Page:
Kelsey Metzger, DA credits her love of biology and the outdoors to her parents encouraging her to play outside as a child. Originally from north of Grand Forks, North Dakota, Metzger moved to Rochester for a post-doctoral position with University of Minnesota Rochester (UMR) in 2009.
At the start of her undergraduate degree, Metzger wasn’t sure she wanted to be a biologist, however, she thrived in her biology classes. As a first-generation college student, she became intrigued with the concept of how students learn best and what traits an effective educator possessed. Her doctoral program allowed her to not only continue learning about biology but also intentionally learn teaching skills through classes that focused on pedagogy.
Metzger is a faculty member of the Center for Learning Innovation at UMR where she teaches biology and upper-division genetics. A life-long learner, she appreciates UMR’s innovative approach to teaching.
“I like learning with the students,” Metzger says, “and UMR’s focus on student-learning allows me to get a lot of feedback from students to see how I can be a better teacher.”
Being in the heart of the medical community in Rochester makes being a biologist easy for Metzger because there’s always new information being released about what she teaches, especially in genetics, clinical genetics and genome research. Though some may be uncomfortable teaching without knowing the full picture, the idea of learning alongside students about new discoveries is exciting for Metzger. “It’s exciting to teach about something that we don’t have all the answers to,” she says.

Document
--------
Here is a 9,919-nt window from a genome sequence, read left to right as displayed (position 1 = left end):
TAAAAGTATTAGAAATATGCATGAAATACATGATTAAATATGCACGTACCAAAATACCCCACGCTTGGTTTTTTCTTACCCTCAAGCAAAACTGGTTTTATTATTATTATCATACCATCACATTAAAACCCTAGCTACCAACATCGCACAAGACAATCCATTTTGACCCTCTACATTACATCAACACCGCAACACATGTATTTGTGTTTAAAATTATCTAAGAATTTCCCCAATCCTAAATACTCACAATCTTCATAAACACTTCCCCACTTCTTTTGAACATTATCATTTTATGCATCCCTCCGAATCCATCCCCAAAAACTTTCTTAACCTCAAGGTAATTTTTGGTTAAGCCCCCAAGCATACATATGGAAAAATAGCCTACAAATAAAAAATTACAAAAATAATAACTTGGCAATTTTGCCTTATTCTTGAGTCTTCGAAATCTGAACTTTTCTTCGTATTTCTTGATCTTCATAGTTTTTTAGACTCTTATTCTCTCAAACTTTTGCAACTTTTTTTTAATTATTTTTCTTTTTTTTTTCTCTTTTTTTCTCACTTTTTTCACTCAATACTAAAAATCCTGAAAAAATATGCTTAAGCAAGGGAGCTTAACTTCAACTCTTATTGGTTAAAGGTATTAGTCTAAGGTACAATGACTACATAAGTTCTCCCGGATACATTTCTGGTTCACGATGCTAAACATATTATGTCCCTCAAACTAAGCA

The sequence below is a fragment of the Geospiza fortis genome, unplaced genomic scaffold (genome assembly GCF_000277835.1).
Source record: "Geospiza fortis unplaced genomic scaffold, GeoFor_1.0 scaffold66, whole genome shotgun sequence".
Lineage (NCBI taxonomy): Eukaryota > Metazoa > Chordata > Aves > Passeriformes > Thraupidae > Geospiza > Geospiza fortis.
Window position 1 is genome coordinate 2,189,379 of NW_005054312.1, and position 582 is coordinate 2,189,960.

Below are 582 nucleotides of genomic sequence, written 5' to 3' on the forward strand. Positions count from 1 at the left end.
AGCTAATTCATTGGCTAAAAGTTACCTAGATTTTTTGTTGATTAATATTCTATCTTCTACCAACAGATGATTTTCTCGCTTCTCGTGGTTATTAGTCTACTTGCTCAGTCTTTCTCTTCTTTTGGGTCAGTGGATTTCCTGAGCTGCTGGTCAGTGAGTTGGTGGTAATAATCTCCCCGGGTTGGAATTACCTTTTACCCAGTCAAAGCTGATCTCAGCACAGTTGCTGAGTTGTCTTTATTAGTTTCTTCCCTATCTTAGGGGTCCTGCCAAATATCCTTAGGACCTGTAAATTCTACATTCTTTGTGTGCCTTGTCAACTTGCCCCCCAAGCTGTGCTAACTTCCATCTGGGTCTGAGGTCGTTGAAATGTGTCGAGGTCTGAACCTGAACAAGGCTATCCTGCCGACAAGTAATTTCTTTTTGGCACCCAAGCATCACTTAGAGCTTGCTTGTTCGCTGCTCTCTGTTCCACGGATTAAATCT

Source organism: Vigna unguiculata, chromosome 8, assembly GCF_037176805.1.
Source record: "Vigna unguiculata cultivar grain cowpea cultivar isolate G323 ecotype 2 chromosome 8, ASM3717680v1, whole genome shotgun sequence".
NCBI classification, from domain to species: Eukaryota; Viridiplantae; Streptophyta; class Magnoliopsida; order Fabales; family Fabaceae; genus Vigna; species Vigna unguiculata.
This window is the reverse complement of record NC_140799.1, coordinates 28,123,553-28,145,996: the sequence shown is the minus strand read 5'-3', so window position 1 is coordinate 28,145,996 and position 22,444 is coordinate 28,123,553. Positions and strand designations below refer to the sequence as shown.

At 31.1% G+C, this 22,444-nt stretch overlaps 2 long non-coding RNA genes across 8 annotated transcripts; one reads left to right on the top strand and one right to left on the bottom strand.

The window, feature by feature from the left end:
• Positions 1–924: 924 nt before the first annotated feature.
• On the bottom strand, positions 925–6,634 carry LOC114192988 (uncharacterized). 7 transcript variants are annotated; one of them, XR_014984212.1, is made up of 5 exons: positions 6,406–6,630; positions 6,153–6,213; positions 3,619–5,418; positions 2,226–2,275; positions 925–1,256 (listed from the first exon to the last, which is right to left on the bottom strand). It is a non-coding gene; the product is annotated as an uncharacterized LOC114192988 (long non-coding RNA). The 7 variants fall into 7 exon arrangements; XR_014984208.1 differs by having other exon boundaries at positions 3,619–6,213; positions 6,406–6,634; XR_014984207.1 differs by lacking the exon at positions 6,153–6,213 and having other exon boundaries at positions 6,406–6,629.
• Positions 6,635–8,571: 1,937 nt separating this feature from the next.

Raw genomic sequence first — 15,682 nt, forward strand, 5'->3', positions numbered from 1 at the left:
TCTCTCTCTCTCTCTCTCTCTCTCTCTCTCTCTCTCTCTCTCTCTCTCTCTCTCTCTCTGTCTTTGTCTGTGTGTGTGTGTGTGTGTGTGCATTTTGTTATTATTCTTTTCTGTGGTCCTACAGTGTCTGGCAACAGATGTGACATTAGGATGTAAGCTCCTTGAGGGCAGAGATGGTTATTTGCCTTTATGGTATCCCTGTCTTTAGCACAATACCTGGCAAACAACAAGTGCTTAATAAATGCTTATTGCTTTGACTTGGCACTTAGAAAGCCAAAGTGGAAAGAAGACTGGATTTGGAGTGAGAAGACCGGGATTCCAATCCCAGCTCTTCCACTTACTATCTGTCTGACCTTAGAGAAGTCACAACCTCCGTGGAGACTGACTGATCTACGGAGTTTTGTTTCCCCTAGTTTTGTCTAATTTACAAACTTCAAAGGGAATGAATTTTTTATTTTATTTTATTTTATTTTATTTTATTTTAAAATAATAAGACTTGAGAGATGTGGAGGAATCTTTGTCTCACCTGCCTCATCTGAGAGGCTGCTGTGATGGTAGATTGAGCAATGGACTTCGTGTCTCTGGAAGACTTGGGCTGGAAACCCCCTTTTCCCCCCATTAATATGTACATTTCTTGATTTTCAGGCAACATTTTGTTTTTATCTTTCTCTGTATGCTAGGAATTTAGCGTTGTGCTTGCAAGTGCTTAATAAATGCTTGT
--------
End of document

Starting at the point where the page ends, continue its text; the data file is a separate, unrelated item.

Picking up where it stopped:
In addition to teaching at UMR, Metzger is also UMR’s Faculty Teaching Fellow for the Center for Educational Innovation (CEI). Through her Fellowship, Metzger provides leadership with the following teaching-related initiatives: 1) Cornerstone Community of Practice and Assessment Plan; 2) SoTL Connections (Scholarship of Teaching and Learning); 3) Mini-cohort for new faculty at UMR; and 4) Inclusivity and Diversity.
“Over my years of teaching and learning, I’ve adopted this role that supports others who also teach,” says Metzger. “I talk to new faculty, discuss opportunities for professional development and talk about best practices. I also talk to others outside of the University of Minnesota System about how teaching and learning is different at UMR. This role with the CEI also allows me to connect people with resources.”
As she teaches and guides students on how to find answers, Metzger’s hopes they become more self-succinct and confident to learn, seek out new knowledge and make sense of the world. She takes comfort in the fact that her students will see the content she teaches, whether it is biology or genetics, again and in more detail in the future.
“I hope they become more resilient investigators to build the skills and answer the questions for themselves.”